Oct. 7, 2013
BY MIKE LUCAS
MADISON, Wis. -- When the conversation got around to quantifying toughness, physical or otherwise, Wisconsin offensive guard Kyle Costigan sounded uncomfortable with the questioning; not that he isn’t tough.
On the contrary, the 6-foot-5, 315-pound Costigan is considered to be among the toughest players on the team. He just doesn’t want to hear about it; nor really talk about it.
“Anyone can be tough,” he said dismissively. “It’s just a mental thing.”
It’s generally mind over matter. Yet it’s more problematic when it’s a matter of dealing with the pain from a dislocated kneecap. Costigan dealt with that issue last season.
“Having the mental drive to try and do the best you can possibly do in a situation” is how Costigan defined toughness. “If that’s fighting through pain …”
So be it: you play with pain. In the 2012 Big Ten opener, Costigan dislocated his kneecap against Nebraska, but he held it together with duct tape -- or the equivalent thereof -- and finished the game.
There are other examples of toughness, according to Costigan, especially mental toughness.
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“It’s really a broad thing,” he said. “If that’s memorizing a playbook and getting everything down and knowing every defensive front, that’s a different aspect of it.”
In sum, Costigan suggested toughness “is just trying as hard as you can in everything you do.”
That fit the response that he gave when asked if he viewed himself as being tough.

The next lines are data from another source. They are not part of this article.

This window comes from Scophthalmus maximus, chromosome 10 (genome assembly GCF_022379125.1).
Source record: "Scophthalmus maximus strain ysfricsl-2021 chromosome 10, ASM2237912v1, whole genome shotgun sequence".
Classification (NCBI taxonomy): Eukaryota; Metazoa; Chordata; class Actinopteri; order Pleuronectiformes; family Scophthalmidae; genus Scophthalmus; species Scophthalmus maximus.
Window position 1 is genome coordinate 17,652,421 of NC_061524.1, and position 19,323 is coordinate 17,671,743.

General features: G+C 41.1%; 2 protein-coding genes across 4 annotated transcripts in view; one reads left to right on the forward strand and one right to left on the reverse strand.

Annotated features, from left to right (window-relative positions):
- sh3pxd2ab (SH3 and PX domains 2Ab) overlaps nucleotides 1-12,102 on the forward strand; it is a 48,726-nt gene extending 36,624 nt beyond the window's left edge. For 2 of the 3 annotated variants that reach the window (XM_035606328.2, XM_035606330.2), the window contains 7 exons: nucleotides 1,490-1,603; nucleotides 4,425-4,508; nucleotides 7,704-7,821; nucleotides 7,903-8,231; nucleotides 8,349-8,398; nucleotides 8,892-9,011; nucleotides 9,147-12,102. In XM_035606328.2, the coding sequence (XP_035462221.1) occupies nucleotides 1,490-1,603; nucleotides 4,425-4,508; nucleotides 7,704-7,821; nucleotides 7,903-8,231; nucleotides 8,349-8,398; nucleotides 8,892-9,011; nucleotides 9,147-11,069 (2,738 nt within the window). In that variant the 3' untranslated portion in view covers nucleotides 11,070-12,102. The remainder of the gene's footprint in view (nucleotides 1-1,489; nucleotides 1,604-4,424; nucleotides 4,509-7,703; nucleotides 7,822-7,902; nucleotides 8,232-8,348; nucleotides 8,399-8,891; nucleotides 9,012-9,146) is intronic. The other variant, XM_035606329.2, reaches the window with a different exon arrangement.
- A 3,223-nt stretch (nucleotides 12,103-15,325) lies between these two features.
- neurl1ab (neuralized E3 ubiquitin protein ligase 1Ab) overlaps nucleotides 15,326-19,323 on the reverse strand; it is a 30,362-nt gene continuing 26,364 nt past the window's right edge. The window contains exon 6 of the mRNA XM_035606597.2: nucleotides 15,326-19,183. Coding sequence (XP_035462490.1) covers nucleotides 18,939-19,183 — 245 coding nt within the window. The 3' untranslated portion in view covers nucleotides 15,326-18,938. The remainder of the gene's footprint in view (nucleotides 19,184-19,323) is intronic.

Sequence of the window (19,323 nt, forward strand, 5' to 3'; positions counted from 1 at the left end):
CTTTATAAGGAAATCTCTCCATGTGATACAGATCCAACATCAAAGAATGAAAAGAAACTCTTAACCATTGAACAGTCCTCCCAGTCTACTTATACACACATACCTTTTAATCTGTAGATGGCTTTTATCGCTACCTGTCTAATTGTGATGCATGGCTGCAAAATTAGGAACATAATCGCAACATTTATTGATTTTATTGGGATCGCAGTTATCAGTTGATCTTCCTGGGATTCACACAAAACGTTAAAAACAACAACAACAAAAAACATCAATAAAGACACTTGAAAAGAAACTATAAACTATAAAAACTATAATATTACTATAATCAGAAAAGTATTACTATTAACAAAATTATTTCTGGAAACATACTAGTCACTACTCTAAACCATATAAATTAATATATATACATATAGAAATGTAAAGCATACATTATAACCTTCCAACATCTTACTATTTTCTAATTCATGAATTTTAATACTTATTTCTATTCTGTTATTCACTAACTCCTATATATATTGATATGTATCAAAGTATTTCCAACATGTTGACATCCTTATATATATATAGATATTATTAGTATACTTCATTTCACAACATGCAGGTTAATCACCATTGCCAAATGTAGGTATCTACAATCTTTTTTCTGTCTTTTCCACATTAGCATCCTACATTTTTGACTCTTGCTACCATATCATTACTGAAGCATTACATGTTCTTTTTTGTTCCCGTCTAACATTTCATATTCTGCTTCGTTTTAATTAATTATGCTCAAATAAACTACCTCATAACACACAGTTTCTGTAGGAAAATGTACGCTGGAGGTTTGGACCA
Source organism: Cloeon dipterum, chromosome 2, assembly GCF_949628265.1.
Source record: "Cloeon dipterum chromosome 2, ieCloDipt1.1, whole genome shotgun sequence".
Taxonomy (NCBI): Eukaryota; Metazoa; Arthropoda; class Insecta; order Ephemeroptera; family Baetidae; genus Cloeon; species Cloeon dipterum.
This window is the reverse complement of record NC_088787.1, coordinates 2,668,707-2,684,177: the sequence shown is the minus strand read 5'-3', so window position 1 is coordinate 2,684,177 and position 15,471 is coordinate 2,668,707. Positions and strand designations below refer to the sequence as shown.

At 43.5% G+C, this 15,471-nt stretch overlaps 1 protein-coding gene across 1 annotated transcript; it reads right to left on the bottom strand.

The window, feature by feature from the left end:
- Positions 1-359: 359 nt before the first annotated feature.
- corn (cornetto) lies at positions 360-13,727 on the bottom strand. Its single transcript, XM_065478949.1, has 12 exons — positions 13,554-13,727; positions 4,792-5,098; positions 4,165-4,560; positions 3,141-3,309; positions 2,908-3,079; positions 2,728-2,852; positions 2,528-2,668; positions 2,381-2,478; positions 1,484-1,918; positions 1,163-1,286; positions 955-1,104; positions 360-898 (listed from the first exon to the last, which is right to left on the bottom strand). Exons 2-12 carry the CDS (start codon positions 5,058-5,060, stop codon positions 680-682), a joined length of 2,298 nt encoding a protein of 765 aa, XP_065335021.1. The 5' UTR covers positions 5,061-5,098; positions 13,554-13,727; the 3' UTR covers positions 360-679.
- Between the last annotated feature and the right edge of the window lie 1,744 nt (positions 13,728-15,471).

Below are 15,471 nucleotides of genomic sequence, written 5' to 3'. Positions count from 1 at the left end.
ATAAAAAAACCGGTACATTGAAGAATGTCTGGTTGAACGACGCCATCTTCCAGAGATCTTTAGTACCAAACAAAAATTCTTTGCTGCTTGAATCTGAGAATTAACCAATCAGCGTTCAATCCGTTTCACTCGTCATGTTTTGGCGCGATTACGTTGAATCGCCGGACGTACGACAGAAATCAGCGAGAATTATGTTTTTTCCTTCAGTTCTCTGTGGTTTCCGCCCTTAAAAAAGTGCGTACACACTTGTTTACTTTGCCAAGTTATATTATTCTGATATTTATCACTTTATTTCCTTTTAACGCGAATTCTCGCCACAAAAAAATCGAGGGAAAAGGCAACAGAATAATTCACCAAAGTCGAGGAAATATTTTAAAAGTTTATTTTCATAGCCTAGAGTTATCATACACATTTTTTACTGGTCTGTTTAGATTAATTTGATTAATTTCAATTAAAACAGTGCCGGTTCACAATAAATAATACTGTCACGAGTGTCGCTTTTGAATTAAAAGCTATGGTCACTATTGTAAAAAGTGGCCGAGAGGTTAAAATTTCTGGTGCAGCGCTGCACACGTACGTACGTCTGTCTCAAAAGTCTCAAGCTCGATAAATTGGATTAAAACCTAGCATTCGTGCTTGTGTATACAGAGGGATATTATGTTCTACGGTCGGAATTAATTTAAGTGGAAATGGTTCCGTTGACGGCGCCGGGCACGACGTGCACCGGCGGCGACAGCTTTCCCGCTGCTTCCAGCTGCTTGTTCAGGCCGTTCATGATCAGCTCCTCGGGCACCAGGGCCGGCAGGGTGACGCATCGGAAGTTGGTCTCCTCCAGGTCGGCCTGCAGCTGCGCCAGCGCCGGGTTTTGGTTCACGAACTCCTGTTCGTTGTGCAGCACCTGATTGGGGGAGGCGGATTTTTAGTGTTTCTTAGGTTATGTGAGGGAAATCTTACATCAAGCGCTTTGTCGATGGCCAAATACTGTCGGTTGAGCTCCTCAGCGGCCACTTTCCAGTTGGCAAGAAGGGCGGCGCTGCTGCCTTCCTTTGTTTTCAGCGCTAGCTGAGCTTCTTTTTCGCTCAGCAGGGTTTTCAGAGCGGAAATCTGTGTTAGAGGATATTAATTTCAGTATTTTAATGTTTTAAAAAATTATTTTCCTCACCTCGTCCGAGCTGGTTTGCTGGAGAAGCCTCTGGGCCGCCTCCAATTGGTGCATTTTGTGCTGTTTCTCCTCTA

“I don’t know,” he said. “I’m just trying to do the best I can in my role. I guess if that’s what people think I’m doing (showing toughness), it’s a good thing. I just want to keep doing the best I can.”
Last Thursday, Costigan stepped outside of his comfort zone as a big, tough college football player -- not that he looks at himself that way -- and mingled with youngsters who are battling cancer.
It brought a warm smile to his face and a barber clippers to his scalp.
Along with seven of his teammates, Costigan took part in a “Shave to Save” function organized with American Family Children’s Hospital to bring more awareness to the research of childhood cancer.
The last time that Costigan had cut his hair was in February of 2012. It had grown long enough to wear it in a ponytail. “It was kind of growing on me,” he said, no pun intended.
Costigan and wide receiver Connor Cummings had a “slap” bet on who would cut their hair first. If Costigan lost, the 6-1, 196-pound Cummings would have the option to pick a proxy.
“He would have picked Beau,” Costigan said of Beau Allen, a 325-pound nose guard, “and I really didn’t want to get slapped by Beau. We decided this was for a good cause, so we called it a draw.”
|“Having the mental drive to try and do the best you can possibly do in a situation” is how Costigan defined toughness.
Costigan said that he grew out his hair because he could.
“Once you get out of college, you won’t really get that opportunity,” he explained. “It’s frowned upon to have long hair. I figured it was one of the last chances I might get, so I might as well try it.”
The hair will grow back; the knee cartilage is another thing.